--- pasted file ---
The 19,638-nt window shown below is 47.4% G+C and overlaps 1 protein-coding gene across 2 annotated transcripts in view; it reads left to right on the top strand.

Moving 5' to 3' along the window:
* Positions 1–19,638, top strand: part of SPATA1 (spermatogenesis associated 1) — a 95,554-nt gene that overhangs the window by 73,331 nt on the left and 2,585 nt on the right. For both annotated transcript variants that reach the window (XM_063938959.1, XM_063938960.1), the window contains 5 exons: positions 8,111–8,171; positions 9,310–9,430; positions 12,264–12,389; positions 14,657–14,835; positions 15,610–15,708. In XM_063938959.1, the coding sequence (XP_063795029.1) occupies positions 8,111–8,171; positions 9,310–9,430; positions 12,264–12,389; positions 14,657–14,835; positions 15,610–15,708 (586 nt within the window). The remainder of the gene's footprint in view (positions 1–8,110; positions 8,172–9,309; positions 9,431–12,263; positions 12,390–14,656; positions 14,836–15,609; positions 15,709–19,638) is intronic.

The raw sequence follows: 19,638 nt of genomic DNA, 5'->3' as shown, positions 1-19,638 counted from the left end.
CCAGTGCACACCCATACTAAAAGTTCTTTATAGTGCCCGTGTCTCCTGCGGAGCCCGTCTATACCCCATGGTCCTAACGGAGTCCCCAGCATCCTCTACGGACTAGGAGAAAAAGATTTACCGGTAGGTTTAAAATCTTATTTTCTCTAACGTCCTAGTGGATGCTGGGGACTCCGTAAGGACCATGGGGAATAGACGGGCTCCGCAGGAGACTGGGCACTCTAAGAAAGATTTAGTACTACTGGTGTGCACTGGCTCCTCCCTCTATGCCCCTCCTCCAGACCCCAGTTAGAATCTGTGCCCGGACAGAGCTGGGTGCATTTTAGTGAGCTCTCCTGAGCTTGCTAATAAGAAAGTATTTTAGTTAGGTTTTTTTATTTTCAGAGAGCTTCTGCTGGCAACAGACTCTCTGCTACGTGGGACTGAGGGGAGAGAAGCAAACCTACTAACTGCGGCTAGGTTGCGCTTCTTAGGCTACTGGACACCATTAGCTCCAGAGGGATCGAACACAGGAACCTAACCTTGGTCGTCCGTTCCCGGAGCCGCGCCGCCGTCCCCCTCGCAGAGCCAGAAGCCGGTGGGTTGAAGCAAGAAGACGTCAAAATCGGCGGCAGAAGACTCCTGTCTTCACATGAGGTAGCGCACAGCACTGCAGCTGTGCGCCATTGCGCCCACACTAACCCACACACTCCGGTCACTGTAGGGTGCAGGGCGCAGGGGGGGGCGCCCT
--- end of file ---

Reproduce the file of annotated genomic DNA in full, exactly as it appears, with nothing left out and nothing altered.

The 19,638-nt window shown below is 47.4% G+C and overlaps 1 protein-coding gene across 2 annotated transcripts in view; it reads left to right on the top strand.

Moving 5' to 3' along the window:
* Positions 1–19,638, top strand: part of SPATA1 (spermatogenesis associated 1) — a 95,554-nt gene that overhangs the window by 73,331 nt on the left and 2,585 nt on the right. For both annotated transcript variants that reach the window (XM_063938959.1, XM_063938960.1), the window contains 5 exons: positions 8,111–8,171; positions 9,310–9,430; positions 12,264–12,389; positions 14,657–14,835; positions 15,610–15,708. In XM_063938959.1, the coding sequence (XP_063795029.1) occupies positions 8,111–8,171; positions 9,310–9,430; positions 12,264–12,389; positions 14,657–14,835; positions 15,610–15,708 (586 nt within the window). The remainder of the gene's footprint in view (positions 1–8,110; positions 8,172–9,309; positions 9,431–12,263; positions 12,390–14,656; positions 14,836–15,609; positions 15,709–19,638) is intronic.

The raw sequence follows: 19,638 nt of genomic DNA, 5'->3' as shown, positions 1-19,638 counted from the left end.
CCAGTGCACACCCATACTAAAAGTTCTTTATAGTGCCCGTGTCTCCTGCGGAGCCCGTCTATACCCCATGGTCCTAACGGAGTCCCCAGCATCCTCTACGGACTAGGAGAAAAAGATTTACCGGTAGGTTTAAAATCTTATTTTCTCTAACGTCCTAGTGGATGCTGGGGACTCCGTAAGGACCATGGGGAATAGACGGGCTCCGCAGGAGACTGGGCACTCTAAGAAAGATTTAGTACTACTGGTGTGCACTGGCTCCTCCCTCTATGCCCCTCCTCCAGACCCCAGTTAGAATCTGTGCCCGGACAGAGCTGGGTGCATTTTAGTGAGCTCTCCTGAGCTTGCTAATAAGAAAGTATTTTAGTTAGGTTTTTTTATTTTCAGAGAGCTTCTGCTGGCAACAGACTCTCTGCTACGTGGGACTGAGGGGAGAGAAGCAAACCTACTAACTGCGGCTAGGTTGCGCTTCTTAGGCTACTGGACACCATTAGCTCCAGAGGGATCGAACACAGGAACCTAACCTTGGTCGTCCGTTCCCGGAGCCGCGCCGCCGTCCCCCTCGCAGAGCCAGAAGCCGGTGGGTTGAAGCAAGAAGACGTCAAAATCGGCGGCAGAAGACTCCTGTCTTCACATGAGGTAGCGCACAGCACTGCAGCTGTGCGCCATTGCGCCCACACTAACCCACACACTCCGGTCACTGTAGGGTGCAGGGCGCAGGGGGGGGCGCCCT